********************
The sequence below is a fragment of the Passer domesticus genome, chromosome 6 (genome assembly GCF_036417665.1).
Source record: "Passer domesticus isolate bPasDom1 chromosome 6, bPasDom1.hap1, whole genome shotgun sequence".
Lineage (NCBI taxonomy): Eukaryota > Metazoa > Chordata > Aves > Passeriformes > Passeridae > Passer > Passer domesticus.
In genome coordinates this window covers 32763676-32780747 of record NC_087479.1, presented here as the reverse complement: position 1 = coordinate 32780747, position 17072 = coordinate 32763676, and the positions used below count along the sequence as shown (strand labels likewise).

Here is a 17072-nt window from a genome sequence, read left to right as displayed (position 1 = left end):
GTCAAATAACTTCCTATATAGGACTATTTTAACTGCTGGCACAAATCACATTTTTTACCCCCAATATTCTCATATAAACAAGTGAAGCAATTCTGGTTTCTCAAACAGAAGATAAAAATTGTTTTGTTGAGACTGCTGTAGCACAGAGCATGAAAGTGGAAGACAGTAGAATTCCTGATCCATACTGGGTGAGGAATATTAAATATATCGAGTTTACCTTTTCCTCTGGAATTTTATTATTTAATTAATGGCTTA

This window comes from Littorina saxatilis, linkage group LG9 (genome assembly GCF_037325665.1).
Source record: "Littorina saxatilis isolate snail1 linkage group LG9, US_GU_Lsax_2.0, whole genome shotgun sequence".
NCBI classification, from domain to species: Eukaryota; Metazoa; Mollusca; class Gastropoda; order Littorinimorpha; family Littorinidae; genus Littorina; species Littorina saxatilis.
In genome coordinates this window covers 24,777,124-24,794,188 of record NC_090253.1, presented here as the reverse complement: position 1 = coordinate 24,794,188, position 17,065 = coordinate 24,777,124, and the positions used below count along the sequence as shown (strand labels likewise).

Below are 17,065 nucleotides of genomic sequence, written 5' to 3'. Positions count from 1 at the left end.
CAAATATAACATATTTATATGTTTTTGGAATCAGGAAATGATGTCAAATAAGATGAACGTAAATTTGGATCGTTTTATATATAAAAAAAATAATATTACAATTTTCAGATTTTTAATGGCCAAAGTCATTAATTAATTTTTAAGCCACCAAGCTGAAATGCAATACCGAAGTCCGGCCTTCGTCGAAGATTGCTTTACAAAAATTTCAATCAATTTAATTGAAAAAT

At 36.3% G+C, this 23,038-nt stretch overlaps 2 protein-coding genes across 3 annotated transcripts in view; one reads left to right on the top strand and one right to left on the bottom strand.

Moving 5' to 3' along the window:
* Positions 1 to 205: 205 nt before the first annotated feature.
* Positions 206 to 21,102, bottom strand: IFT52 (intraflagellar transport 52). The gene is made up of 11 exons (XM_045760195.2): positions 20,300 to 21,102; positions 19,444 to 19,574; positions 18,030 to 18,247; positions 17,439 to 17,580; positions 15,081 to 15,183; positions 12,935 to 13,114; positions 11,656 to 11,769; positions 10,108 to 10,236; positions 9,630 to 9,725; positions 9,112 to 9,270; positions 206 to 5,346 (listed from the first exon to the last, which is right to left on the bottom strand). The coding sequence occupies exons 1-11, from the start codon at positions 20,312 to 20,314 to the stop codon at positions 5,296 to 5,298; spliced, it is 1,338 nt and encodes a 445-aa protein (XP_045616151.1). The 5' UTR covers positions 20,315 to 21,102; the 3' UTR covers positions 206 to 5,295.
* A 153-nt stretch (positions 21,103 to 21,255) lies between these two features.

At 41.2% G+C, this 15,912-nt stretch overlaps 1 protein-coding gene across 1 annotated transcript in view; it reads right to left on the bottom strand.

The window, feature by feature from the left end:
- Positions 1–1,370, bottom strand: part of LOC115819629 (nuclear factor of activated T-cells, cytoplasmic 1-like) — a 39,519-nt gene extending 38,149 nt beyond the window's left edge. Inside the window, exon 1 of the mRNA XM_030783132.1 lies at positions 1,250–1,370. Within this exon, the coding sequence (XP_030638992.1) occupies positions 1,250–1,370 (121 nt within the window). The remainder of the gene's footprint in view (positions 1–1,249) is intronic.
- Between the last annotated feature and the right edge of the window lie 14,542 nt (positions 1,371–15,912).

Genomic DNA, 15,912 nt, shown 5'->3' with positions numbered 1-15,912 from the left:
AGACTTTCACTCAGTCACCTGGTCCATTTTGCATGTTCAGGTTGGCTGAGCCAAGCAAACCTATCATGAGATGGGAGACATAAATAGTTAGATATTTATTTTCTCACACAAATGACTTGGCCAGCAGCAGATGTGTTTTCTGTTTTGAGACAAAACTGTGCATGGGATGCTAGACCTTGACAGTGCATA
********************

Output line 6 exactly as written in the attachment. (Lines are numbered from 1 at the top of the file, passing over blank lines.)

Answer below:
GTCAAATAACTTCCTATATAGGACTATTTTAACTGCTGGCACAAATCACATTTTTTACCCCCAATATTCTCATATAAACAAGTGAAGCAATTCTGGTTTCTCAAACAGAAGATAAAAATTGTTTTGTTGAGACTGCTGTAGCACAGAGCATGAAAGTGGAAGACAGTAGAATTCCTGATCCATACTGGGTGAGGAATATTAAATATATCGAGTTTACCTTTTCCTCTGGAATTTTATTATTTAATTAATGGCTTA